The way Melissa Smith sees it, the coronavirus pandemic presents an opportunity for business leaders to demonstrate their dedication to the communities where they operate.

“It’s probably the biggest call to action in my lifetime,” said Smith, the president and CEO of Portland-based Wex Inc.

Wex CEO Melissa Smith Press Herald file photo

The current drive to vaccinate millions of Americans against the virus is just another facet of that call to action, she said. And, Smith said, Wex and other large companies in southern Maine are answering it.

Smith, who serves on the board of directors of the state’s largest health care system, MaineHealth, said she has been asking the health care provider how others can help in combating the virus and getting the COVID-19 vaccine administered to thousands of Mainers. So at a recent meeting, when she heard details about the large vaccination center MaineHealth was setting up at the former Scarborough Downs racetrack, she saw an opportunity.

Wex and other large businesses could provide volunteer staff to help run the center, Smith said, leaving MaineHealth to focus on having doctors, nurses and others qualified to administer the vaccine do their thing. People who aren’t health professionals could operate check-in stations for those showing up for their shots and guide them through the process up to and beyond getting a needle in the arm, she reasoned.

Since businesses issued the call late last month, hundreds have signed up to become volunteers. They start their work at the center with a brief training session, which involves a run-through of the center. The volunteers help those who are getting vaccinations check in and have their appointments verified, fill out some paperwork, go to a waiting area, get vaccinated and then spend 15 to 30 minutes in an observation area to make sure they don’t have an immediate adverse reaction to the shot.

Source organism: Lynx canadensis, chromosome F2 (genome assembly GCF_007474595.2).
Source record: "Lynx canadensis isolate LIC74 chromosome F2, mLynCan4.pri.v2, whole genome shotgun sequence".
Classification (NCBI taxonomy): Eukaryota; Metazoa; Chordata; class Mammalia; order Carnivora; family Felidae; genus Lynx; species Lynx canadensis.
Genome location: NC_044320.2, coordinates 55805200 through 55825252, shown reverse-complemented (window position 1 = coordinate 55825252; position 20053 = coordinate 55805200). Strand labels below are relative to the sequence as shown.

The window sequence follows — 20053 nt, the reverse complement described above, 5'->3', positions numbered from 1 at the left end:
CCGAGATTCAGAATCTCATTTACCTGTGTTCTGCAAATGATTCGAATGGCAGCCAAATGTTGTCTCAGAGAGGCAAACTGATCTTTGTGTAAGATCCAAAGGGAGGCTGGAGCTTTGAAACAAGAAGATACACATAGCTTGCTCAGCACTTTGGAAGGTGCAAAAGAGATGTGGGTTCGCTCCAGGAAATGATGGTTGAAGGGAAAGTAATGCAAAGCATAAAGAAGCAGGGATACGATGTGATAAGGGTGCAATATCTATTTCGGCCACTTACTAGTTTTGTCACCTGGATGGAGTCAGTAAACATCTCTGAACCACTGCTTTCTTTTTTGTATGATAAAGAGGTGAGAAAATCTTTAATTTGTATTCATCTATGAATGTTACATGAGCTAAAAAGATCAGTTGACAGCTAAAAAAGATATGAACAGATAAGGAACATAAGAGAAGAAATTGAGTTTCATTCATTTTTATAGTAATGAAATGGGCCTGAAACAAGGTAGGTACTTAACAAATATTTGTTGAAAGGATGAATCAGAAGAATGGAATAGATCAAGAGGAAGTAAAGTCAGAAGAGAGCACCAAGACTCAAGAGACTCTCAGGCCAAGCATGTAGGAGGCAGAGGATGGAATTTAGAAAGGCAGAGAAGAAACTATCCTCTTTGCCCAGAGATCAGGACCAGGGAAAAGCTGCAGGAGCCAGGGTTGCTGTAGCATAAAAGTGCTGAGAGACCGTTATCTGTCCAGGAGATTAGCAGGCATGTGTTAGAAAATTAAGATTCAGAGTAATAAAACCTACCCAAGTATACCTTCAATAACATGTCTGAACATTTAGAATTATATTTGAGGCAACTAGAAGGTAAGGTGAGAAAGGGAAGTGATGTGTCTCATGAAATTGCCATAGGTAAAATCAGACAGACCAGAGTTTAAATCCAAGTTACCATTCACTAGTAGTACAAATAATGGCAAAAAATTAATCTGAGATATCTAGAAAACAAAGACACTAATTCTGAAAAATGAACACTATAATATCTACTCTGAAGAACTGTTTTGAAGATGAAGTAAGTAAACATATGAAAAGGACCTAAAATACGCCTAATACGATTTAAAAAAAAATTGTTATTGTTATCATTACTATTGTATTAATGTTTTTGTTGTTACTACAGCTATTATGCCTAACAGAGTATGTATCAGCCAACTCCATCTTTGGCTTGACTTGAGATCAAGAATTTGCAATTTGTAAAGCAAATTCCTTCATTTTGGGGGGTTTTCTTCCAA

“They’re doing whatever is needed” and seem eager to help, Smith said. Volunteers also get to experience a change from the monthslong routine of avoiding others for fear of contracting the virus.

“People are hungry to help and are grateful that they’re part of this experience,” Smith said. Those who are told they’re being scheduled to volunteer at the center “feel like they’ve won the lottery, getting a chance to go.”

Smith asked executives of large companies to seek volunteers from their workforce, figuring it would be easier for them to free up personnel. Many larger companies, including Wex, provide employees some paid time for volunteer activities.

But, Smith said, the initial email she sent out has apparently been shared with people at smaller companies, who are also eager to help.

“A highlight for me is how well the business community is working together,” she said.

Wex, Unum and L.L. Bean have come up with about 500 volunteers altogether, and other companies that are stepping forward include MEMIC, Camden National Bank and the Portland Sea Dogs, she said.


The response has been so strong that many are being told to expect to be asked to volunteer at the center in a month or two, rather than immediately. Once vaccine supplies pick up, the center is expected to vaccinate hundreds of people a day, and the need for volunteers to help out will grow as well.

That’s also the expectation of Jodi-ann Johnson, Wex’s director of corporate planning. She has been given the task of coordinating the volunteer effort, and Johnson said she’s well aware that the need for help will increase as the vaccination effort ramps up.

“This is a marathon and not a sprint,” she said.

Johnson said she has left it up to the individual companies to decide who is available for shifts right away and who should wait a few weeks to help out.

Johnson herself has volunteered twice since the center opened on Wednesday. She said the volunteers get a safety briefing before each shift to make sure they are up to date on protocols and remember to follow them.

Safety is the key concern for MaineHealth, said Kathleen Taggersell, the company’s senior director of corporate communications.


“We’re incredibly grateful” for the volunteer help, she said, and MaineHealth doesn’t want to see the effort marred by any of the volunteers getting sick.

She said MaineHealth has assigned titles for three classes of volunteers: greeters, who do the check-ins; flow managers, who make sure people are moving through the process correctly; and observers, who keep an eye on patients after their vaccinations.

Johnson was a greeter during her two stints at the center last week but said she feels like “Willy Wonka” might be a more apt description for her role.

“They’ve gotten the golden ticket,” she says of those who show up to be vaccinated and are happy to experience some relief from the pandemic.

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